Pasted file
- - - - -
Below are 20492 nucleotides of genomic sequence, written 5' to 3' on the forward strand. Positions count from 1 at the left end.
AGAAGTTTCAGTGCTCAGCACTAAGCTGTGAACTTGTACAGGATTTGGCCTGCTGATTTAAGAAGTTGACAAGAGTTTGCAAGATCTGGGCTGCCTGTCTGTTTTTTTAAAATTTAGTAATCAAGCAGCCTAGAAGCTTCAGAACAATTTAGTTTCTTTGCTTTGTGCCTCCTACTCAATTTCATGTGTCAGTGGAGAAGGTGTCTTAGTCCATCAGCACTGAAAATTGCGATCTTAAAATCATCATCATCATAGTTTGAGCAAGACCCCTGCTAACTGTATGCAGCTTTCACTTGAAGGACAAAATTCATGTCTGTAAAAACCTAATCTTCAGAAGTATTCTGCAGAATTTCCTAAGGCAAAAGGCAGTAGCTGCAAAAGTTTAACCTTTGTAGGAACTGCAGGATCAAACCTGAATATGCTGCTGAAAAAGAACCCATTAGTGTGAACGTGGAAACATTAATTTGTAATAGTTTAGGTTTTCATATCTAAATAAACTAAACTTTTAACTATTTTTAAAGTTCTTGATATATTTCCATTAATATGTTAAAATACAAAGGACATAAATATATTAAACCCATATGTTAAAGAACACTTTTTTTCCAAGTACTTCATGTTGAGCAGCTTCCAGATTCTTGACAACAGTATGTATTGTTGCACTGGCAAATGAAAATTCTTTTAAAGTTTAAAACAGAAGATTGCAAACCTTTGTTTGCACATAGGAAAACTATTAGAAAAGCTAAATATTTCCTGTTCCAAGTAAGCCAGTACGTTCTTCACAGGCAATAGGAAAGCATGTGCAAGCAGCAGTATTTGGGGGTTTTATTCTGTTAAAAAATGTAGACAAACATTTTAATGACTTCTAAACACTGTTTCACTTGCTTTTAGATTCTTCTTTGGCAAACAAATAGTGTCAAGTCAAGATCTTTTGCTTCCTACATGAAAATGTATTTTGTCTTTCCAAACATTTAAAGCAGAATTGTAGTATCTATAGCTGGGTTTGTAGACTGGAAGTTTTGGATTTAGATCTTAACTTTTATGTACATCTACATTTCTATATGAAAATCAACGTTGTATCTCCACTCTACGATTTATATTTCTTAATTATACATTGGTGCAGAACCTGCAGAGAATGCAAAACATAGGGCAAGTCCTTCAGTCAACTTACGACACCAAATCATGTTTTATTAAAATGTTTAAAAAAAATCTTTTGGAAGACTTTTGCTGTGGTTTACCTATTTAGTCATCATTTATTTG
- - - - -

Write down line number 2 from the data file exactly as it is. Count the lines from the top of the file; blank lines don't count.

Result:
AGAAGTTTCAGTGCTCAGCACTAAGCTGTGAACTTGTACAGGATTTGGCCTGCTGATTTAAGAAGTTGACAAGAGTTTGCAAGATCTGGGCTGCCTGTCTGTTTTTTTAAAATTTAGTAATCAAGCAGCCTAGAAGCTTCAGAACAATTTAGTTTCTTTGCTTTGTGCCTCCTACTCAATTTCATGTGTCAGTGGAGAAGGTGTCTTAGTCCATCAGCACTGAAAATTGCGATCTTAAAATCATCATCATCATAGTTTGAGCAAGACCCCTGCTAACTGTATGCAGCTTTCACTTGAAGGACAAAATTCATGTCTGTAAAAACCTAATCTTCAGAAGTATTCTGCAGAATTTCCTAAGGCAAAAGGCAGTAGCTGCAAAAGTTTAACCTTTGTAGGAACTGCAGGATCAAACCTGAATATGCTGCTGAAAAAGAACCCATTAGTGTGAACGTGGAAACATTAATTTGTAATAGTTTAGGTTTTCATATCTAAATAAACTAAACTTTTAACTATTTTTAAAGTTCTTGATATATTTCCATTAATATGTTAAAATACAAAGGACATAAATATATTAAACCCATATGTTAAAGAACACTTTTTTTCCAAGTACTTCATGTTGAGCAGCTTCCAGATTCTTGACAACAGTATGTATTGTTGCACTGGCAAATGAAAATTCTTTTAAAGTTTAAAACAGAAGATTGCAAACCTTTGTTTGCACATAGGAAAACTATTAGAAAAGCTAAATATTTCCTGTTCCAAGTAAGCCAGTACGTTCTTCACAGGCAATAGGAAAGCATGTGCAAGCAGCAGTATTTGGGGGTTTTATTCTGTTAAAAAATGTAGACAAACATTTTAATGACTTCTAAACACTGTTTCACTTGCTTTTAGATTCTTCTTTGGCAAACAAATAGTGTCAAGTCAAGATCTTTTGCTTCCTACATGAAAATGTATTTTGTCTTTCCAAACATTTAAAGCAGAATTGTAGTATCTATAGCTGGGTTTGTAGACTGGAAGTTTTGGATTTAGATCTTAACTTTTATGTACATCTACATTTCTATATGAAAATCAACGTTGTATCTCCACTCTACGATTTATATTTCTTAATTATACATTGGTGCAGAACCTGCAGAGAATGCAAAACATAGGGCAAGTCCTTCAGTCAACTTACGACACCAAATCATGTTTTATTAAAATGTTTAAAAAAAATCTTTTGGAAGACTTTTGCTGTGGTTTACCTATTTAGTCATCATTTATTTG